Antique miniature portraits of the Tormey-Holder Collection

 

 


American Artist: Ebenezer Mack

 

 

Portrait miniature by Ebenezer Mack depicting a late eighteenth century gentleman wearing a blue coat over a gold-colored waistcoat

Late Eighteenth Century Gentleman
(Believed to be a Frenchman Visiting the
Newly Independent United States*), Wearing
a Blue Coat over a Gold-Colored Waistcoat

American
circa 1785-1790
by Ebenezer Mack (1755-1826)

1 3/8 x 2 inches (sight)

watercolor on ivory; housed in a gold pendant frame with britecut engraving to the reverse


*This miniature was acquired from a collector in France, where it had been for quite some time. It is believed that the subject was a Frenchman who had his portrait painted while visiting the young, newly independent United States. The style and color of his clothing certainly support this being a strong possibility. In the late eighteenth century, many French had been fascinated with the American story and our struggle for independence from Great Britain. After the American Revolutionary War, especially at the onset of the French Revolution, which many historians believe was at least partially inspired by the American Revolution, many Frenchmen visited the United States. Ebenezer Mack was active in Philadelphia from 1784 until 1789, when he relocated to New York City. Depending on when exactly this gentleman's miniature was painted, it could have been painted in either city.

 

About the Artist: Ebenezer Mack was born on September 23, 1755, in Hebron, Connecticut, a great grandson of Scottish immigrant John Mack (1653-1721). He served in the Revolutionary War, having enlisted in the Connecticut militia in May 1775, at the age of 19. Assigned to Capt. John Watson's company, in the 4th Connecticut Regiment, under command of Col. Benjamin Hinman. Took part in the invasion of British Quebec, where he was captured near Montreal, in September 1775, along with Col. Ethan Allen and 32 other men. Held by the British as a prisoner of war for 14 months, being transported between Quebec, England, Ireland, North Carolina, Halifax, and New York City. Ultimately escaped in April 1777, and returned home to Norfolk, Connecticut. Thereafter, he appeared first as an artist in 1780, in Boston, where he was recorded living with fellow miniature portrait painter Joseph Dunckerley. He was next recorded in Philadelphia where, from 1784-1789, he advertised regularly as a miniature painter. He then relocated to New York City, living near the family of his brother, Daniel Mack, Jr. (1760-1833). He lived the remainder of his life in New York City, working first as a miniature painter from 1790-1808, and thereafter, from 1809-1826, as a physician. He was also a published author, having penned Anatomy in Rhyme and The Cat-Fight: a Mock Heroic Poem. Died in New York City on July 26, 1826. Listed by Barratt and Zabar (page 62) and Blättel (pages 600, 601).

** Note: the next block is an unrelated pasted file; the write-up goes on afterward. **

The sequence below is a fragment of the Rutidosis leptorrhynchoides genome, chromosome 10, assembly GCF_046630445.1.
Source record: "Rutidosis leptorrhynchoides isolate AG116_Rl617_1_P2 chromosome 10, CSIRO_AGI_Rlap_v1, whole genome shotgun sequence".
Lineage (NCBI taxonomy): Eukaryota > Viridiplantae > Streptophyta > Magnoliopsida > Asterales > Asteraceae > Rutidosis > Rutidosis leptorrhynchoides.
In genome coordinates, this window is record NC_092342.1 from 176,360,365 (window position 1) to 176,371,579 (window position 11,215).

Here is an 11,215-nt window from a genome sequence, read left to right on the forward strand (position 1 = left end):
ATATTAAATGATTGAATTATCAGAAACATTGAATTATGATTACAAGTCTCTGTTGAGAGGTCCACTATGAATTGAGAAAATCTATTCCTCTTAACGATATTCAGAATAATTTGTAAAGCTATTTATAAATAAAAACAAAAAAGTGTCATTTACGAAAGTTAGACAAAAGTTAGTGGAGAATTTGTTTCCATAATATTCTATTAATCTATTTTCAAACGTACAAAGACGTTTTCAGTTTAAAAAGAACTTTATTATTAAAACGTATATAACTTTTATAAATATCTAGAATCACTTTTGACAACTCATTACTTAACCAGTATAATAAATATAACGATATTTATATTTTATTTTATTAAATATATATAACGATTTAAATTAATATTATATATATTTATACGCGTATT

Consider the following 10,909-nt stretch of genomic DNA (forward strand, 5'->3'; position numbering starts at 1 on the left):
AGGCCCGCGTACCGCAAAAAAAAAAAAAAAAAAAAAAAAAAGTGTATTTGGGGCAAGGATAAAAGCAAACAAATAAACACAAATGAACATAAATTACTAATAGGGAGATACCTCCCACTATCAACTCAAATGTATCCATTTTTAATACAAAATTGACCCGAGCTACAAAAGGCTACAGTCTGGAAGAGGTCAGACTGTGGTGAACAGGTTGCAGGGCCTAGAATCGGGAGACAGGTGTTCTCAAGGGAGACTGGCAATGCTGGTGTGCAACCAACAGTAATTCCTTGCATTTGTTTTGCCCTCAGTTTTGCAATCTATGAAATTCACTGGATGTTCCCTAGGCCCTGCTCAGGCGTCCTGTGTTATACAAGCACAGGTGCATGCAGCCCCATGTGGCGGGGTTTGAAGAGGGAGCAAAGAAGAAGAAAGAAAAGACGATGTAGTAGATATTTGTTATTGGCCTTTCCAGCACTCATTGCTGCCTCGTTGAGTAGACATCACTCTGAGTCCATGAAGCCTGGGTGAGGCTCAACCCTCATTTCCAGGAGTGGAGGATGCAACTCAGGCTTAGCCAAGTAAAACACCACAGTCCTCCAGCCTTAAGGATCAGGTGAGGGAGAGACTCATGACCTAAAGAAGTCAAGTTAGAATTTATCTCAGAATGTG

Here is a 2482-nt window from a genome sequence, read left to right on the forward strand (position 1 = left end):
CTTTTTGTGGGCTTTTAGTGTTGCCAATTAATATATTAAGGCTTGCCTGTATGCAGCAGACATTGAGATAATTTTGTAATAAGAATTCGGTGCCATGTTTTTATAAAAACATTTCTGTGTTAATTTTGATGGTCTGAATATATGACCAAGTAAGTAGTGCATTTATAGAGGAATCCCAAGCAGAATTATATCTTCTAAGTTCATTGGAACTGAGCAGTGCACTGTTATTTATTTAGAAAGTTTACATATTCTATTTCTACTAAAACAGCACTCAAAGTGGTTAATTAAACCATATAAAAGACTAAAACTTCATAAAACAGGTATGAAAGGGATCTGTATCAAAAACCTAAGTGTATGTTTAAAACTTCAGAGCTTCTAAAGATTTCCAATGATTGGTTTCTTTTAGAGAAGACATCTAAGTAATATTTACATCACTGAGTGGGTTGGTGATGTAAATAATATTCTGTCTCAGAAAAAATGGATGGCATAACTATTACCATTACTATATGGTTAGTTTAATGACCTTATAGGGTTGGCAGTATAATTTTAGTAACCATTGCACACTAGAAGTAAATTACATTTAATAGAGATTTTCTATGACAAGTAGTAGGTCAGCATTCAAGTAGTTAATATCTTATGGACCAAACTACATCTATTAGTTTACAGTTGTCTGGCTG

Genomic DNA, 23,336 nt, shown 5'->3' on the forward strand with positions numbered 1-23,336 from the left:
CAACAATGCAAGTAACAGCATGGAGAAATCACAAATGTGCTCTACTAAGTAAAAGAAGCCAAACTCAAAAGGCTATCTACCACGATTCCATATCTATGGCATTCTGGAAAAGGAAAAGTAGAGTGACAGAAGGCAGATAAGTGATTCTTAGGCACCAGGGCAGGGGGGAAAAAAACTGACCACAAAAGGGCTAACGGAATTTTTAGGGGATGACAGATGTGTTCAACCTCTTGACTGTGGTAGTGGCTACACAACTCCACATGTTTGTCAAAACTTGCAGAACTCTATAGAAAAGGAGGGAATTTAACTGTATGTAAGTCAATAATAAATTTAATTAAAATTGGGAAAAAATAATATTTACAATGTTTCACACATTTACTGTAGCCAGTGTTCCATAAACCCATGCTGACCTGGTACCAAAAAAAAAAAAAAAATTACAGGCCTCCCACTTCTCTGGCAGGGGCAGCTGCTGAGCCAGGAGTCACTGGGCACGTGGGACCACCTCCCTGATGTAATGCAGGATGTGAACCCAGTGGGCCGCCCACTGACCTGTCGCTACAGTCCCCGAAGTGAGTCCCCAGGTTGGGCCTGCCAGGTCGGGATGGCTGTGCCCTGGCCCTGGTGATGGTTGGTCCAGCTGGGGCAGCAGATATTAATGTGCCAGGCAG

Click here to read a more in-depth article on the life and times of Ebenezer Mack.

 


Other portraits in the Tormey-Holder Collection by Ebenezer Mack
(click photos for larger views and additional information):

 

Portrait miniature by Ebenezer Mack depicting an Early American lady wearing feathers and jewels in her hair

Early American Lady Wearing
Feathers and Jewels in Her Hair

 

 

Portrait miniature by Ebenezer Mack depicting an Early American gentleman wearing a brown coat

Federalist Era Gentleman
Wearing a Brown Coat

 

 

Portrait miniature by Ebenezer Mack depicting a Federalist Era gentleman wearing a navy blue coat

Federalist Era Gentleman
Wearing a Navy Blue Coat

 

 

 

 

 

 


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